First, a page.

Combining these two objections into one, we might say that specific normative valence includes both merely-having-reason and something like requirement — a specific normative valence that either necessarily or circumstantially (and defeasibly) entails the corresponding ought-feature. (There might also be specific valence that, conjoined with relevant conditions that often or generally obtain, entail that one has sufficient reason to do the thing. But I’ll leave such cases aside for now.)
However, supposing these objections hold, the following not-insubstantial elements of the program remain.
First, overall valence is always explained, one way or another, in terms of specific valence (and hence in terms of any explanatory basis for this and, by proxy, by what is appropriately cited, on pragmatic/communicative grounds, as a reason).
Second, the generic quantitative language of having reason (and there being reason) applies to all specific and overall valence (even if using such language is not always conversationally appropriate, given pragmatic/communicative implicature). Whenever there is some normative valence attaching to A-ing for X, it is true that X has reason to A (or there is reason for X to A).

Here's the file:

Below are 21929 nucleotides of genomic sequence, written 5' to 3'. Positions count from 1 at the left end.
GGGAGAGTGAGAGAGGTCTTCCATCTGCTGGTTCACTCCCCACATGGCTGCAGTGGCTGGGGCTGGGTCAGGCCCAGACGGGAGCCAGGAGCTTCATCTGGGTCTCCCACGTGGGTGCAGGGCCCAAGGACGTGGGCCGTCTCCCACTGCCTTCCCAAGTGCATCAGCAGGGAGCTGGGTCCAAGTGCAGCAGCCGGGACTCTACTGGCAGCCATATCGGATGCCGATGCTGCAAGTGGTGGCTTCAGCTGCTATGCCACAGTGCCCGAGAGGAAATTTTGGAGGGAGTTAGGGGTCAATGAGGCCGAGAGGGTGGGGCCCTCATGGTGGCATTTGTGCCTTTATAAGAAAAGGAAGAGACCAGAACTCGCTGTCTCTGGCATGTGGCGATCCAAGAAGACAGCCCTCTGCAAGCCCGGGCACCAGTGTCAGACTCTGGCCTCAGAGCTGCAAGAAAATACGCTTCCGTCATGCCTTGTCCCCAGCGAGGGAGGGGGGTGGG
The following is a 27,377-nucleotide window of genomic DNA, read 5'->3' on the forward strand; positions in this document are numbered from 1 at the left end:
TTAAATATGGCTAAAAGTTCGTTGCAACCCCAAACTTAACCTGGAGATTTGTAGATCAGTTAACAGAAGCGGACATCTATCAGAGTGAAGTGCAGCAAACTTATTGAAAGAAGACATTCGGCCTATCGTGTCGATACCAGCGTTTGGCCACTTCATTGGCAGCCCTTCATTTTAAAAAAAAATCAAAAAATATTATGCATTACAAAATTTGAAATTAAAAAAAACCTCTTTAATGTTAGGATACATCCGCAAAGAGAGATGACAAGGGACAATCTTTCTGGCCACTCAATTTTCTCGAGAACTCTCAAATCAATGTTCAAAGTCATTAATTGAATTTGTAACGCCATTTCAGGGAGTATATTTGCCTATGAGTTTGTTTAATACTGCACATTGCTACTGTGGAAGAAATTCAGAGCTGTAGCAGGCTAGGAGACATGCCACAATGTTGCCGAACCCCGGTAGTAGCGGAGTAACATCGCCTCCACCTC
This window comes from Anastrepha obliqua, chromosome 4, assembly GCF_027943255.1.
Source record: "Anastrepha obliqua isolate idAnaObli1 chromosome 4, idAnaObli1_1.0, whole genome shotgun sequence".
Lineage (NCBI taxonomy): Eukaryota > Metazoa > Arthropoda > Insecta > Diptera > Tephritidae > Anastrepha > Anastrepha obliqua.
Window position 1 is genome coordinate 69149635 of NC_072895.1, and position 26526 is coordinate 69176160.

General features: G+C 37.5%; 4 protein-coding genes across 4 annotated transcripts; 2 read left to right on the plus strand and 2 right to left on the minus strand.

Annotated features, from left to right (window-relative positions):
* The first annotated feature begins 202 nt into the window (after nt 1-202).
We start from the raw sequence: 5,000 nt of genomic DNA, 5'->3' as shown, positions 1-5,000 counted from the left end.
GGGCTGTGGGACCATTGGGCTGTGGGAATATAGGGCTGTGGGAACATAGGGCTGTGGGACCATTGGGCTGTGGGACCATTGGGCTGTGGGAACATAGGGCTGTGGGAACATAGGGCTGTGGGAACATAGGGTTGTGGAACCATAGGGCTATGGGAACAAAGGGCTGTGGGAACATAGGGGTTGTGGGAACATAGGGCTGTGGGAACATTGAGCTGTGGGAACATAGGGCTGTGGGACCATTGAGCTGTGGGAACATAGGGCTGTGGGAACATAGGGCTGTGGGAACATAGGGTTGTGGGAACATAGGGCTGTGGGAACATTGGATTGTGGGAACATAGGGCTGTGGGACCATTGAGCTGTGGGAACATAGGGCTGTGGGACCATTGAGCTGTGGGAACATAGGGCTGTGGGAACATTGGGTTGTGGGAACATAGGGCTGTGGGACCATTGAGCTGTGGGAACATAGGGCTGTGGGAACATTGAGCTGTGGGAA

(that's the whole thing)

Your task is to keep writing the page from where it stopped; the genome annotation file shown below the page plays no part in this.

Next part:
Third, the explanatory linkage between specific valence (and therefore its explanatory basis and therefore any reason taken as representative of this basis) and overall valence is (a) centrally explanatorily relevant in the evidently “contributory” cases (e.g., additively explained ought-features), (b) centrally explanatorily relevant in certain hard or unusual cases that are not evidently “contributory” (e.g., describing what is going on in the proper balancing of competing requirements) and (c) relevant to good theorizing whenever more than one specific valence is potentially in play in determining the overall valence, providing formal-level description and explanation.
According to McHugh and Way (“Fittingness First,” ETHICS), both reasons and value are to be constitutively (and normatively) explained by attitude-types having certain objects or contents that are “fitting” (appropriate, correct, etc.). For example, my belief that P is fitting (and correct) if and only if it is true. So they reject the “buck-passing” analysis of value, according to which value is analyzed in terms of fitting valuation — but fitting valuation is analyzed in terms of what we have most reason to value. They instead simply stop the analysis with certain objects being fit to be valued (or not).